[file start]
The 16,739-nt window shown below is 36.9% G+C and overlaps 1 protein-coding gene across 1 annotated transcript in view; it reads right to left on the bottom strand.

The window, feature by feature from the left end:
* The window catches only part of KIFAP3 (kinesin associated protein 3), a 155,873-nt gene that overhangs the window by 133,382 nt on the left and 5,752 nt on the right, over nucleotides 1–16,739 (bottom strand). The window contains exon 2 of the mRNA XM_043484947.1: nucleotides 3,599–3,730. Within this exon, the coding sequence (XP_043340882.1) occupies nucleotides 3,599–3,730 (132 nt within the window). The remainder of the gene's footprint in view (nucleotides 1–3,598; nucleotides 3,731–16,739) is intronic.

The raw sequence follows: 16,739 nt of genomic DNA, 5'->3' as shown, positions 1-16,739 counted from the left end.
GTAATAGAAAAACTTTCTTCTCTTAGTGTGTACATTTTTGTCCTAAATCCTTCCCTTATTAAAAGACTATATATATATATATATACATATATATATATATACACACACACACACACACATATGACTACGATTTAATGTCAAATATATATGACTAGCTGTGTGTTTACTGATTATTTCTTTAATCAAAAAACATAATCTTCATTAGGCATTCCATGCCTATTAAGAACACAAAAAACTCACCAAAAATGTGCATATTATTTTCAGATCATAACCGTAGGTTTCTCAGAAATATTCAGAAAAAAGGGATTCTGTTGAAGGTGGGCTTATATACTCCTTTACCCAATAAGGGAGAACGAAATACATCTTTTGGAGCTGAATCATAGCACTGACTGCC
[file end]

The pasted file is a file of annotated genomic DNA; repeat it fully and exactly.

The 16,739-nt window shown below is 36.9% G+C and overlaps 1 protein-coding gene across 1 annotated transcript in view; it reads right to left on the bottom strand.

The window, feature by feature from the left end:
* The window catches only part of KIFAP3 (kinesin associated protein 3), a 155,873-nt gene that overhangs the window by 133,382 nt on the left and 5,752 nt on the right, over nucleotides 1–16,739 (bottom strand). The window contains exon 2 of the mRNA XM_043484947.1: nucleotides 3,599–3,730. Within this exon, the coding sequence (XP_043340882.1) occupies nucleotides 3,599–3,730 (132 nt within the window). The remainder of the gene's footprint in view (nucleotides 1–3,598; nucleotides 3,731–16,739) is intronic.

The raw sequence follows: 16,739 nt of genomic DNA, 5'->3' as shown, positions 1-16,739 counted from the left end.
GTAATAGAAAAACTTTCTTCTCTTAGTGTGTACATTTTTGTCCTAAATCCTTCCCTTATTAAAAGACTATATATATATATATATACATATATATATATATACACACACACACACACACATATGACTACGATTTAATGTCAAATATATATGACTAGCTGTGTGTTTACTGATTATTTCTTTAATCAAAAAACATAATCTTCATTAGGCATTCCATGCCTATTAAGAACACAAAAAACTCACCAAAAATGTGCATATTATTTTCAGATCATAACCGTAGGTTTCTCAGAAATATTCAGAAAAAAGGGATTCTGTTGAAGGTGGGCTTATATACTCCTTTACCCAATAAGGGAGAACGAAATACATCTTTTGGAGCTGAATCATAGCACTGACTGCC